Water, water everywhere, but how on Earth did it get here? Many scientists believe that Baby Earth formed dry and was later soaked by an onslaught of extraterrestrial impacts. But a new study challenges that view, arguing that our planet has had water from the start. In fact, we have have inherited it from the tiny grains of dust that spawned the Solar System.
If the new hypothesis is correct, it could mean better prospects of finding other rock-and-ocean worlds throughout the galaxy.
To trace the origins of Earth's water, geochemists rely on isotopes. Specifically, the ratio of hydrogen to deuterium (heavy hydrogen) can be used as a molecular fingerprint for water. Some studies have noted a close match between the isotope ratio of extraterrestrial rocks and that of seawater, bolstering the idea that Earth's oceans crash-landed from above. But other analyses show that planet Earth today is missing material those impacts should have left behind.
Critically, the extraterrestrial origin hypothesis assumes that the isotopic composition of modern seawater is reflective of the geologic past. That may not be the case, seeing how our planet has been exchanging atoms with the surrounding Universe since it formed. Some researchers argue that Earth would have lost its light hydrogen isotopes over the eons, slowly becoming enriched in deuterium. And as comets and asteroids battered the primordial Earth's surface, its original isotopic signature could have been further smeared away.
The new study took advantage of a more pristine record of Earth's original water: Volcanic rocks from Iceland and Baffin Island in the Canadian Arctic. These rocks contain material from deep inside the mantle, stuff that could have been isolated for the planet's entire history.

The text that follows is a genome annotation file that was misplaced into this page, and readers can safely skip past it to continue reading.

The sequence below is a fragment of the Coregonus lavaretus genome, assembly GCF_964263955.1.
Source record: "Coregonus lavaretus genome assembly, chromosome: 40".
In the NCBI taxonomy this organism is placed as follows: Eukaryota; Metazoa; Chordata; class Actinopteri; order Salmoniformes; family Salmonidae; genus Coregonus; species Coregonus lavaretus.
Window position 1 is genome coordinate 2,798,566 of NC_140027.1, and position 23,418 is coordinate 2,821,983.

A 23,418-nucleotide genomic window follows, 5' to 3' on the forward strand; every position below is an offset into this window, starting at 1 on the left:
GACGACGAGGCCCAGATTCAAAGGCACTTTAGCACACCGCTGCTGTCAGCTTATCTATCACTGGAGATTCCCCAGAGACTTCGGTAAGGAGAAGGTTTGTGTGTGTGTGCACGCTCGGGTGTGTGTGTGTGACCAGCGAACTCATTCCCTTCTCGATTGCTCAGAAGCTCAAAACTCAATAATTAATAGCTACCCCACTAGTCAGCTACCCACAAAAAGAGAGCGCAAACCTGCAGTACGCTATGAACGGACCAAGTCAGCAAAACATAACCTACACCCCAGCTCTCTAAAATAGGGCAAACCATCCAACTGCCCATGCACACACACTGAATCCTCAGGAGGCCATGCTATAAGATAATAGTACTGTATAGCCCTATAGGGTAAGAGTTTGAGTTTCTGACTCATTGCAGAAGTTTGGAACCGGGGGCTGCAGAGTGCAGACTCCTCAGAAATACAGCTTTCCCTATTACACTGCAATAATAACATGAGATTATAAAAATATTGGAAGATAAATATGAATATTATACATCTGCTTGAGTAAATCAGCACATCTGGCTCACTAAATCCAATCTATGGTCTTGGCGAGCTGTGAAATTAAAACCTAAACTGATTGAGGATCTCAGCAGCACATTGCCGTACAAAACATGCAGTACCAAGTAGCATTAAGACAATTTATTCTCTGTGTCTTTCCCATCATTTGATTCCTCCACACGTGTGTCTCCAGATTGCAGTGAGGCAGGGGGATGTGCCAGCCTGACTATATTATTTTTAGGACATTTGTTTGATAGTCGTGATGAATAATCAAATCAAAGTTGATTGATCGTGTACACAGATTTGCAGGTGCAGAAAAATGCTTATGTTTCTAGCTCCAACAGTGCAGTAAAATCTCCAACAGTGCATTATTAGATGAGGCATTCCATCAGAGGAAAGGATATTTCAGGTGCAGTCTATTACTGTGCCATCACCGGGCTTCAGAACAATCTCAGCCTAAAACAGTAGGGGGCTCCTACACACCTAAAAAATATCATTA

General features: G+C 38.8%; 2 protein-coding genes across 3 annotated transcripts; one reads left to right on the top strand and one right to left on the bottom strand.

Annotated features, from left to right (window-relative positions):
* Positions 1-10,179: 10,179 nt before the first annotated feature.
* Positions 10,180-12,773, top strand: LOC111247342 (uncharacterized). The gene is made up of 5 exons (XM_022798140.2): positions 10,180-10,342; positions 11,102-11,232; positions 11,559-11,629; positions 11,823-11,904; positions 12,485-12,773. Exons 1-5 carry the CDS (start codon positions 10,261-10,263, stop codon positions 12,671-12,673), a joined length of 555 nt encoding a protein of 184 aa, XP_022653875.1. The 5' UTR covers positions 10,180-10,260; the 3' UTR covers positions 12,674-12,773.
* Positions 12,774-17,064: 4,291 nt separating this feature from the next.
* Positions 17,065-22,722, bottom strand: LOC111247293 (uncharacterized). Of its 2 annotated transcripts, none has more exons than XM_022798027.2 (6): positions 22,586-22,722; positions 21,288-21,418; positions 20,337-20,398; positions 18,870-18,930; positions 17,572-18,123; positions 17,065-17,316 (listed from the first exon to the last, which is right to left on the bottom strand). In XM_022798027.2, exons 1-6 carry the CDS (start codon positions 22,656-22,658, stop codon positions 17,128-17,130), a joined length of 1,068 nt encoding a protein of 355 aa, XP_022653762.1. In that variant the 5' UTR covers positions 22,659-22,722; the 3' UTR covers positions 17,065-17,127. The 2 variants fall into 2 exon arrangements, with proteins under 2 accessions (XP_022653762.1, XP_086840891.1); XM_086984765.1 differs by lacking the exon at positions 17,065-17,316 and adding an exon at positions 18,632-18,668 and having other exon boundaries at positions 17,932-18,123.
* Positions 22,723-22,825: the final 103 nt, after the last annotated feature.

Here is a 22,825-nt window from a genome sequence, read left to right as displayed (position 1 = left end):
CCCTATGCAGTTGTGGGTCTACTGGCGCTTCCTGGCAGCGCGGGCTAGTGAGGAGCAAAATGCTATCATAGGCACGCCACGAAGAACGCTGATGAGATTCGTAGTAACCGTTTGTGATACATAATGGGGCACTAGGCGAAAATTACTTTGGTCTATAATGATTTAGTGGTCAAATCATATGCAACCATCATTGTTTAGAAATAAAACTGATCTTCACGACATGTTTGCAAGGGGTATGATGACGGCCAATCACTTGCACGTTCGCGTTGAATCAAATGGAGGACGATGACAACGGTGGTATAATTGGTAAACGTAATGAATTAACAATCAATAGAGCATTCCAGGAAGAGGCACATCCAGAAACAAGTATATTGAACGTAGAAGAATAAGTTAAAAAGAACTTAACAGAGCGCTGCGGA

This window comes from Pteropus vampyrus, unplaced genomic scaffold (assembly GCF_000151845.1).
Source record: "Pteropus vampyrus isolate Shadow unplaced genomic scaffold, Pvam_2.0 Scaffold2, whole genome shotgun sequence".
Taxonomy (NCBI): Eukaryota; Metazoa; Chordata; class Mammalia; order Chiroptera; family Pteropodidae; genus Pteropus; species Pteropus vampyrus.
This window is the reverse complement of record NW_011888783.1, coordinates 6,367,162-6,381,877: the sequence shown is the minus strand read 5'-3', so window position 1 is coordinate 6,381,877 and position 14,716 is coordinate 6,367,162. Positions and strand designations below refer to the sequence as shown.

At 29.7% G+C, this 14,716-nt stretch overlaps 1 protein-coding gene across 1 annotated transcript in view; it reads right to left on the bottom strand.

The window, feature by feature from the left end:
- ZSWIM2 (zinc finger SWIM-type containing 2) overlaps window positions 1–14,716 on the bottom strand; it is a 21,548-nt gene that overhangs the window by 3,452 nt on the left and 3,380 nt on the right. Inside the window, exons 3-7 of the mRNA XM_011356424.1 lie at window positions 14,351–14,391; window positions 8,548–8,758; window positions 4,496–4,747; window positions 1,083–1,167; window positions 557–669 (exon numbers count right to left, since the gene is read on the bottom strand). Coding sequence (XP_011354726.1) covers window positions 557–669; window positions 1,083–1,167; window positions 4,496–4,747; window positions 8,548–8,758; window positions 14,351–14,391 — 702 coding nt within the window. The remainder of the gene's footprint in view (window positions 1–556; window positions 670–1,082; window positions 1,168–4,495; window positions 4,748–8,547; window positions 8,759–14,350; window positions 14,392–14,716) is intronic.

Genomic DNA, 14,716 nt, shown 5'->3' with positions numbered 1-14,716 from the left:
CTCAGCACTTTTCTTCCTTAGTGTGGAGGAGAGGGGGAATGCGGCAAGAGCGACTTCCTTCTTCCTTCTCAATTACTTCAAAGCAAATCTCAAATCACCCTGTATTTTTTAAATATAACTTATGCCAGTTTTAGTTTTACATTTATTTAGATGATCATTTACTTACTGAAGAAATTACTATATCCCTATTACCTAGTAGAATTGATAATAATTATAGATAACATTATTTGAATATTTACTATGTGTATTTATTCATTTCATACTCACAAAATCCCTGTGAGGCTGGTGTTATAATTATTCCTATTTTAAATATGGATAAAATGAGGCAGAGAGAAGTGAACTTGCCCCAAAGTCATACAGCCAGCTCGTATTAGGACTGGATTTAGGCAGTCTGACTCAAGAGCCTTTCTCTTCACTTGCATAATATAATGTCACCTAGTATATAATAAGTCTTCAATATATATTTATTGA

Lo and behold, when the researchers vaporised samples of these lava rocks and analysed the water trapped inside, they found that its hydrogen isotope ratio was light -- way lighter than modern ocean water. In a paper appearing in this week's Science, planetary scientist Lydia Hallis and colleagues argue that some of this ancient water probably came from the same cloud of gas and dusk that spawned the Solar System itself.
How on Earth the Earth got wet has been a matter of debate for years, and one new study probably won't settle the matter. But this work should offer hope for those interested in finding Earth-like planets elsewhere. In the prevailing model of an initially dry Earth, wetting our planet up seemed like a random, one-off event. But if rocky planets can capture and retain water while they're forming....then, well, the galaxy may be filled with dazzling oceanscapes.
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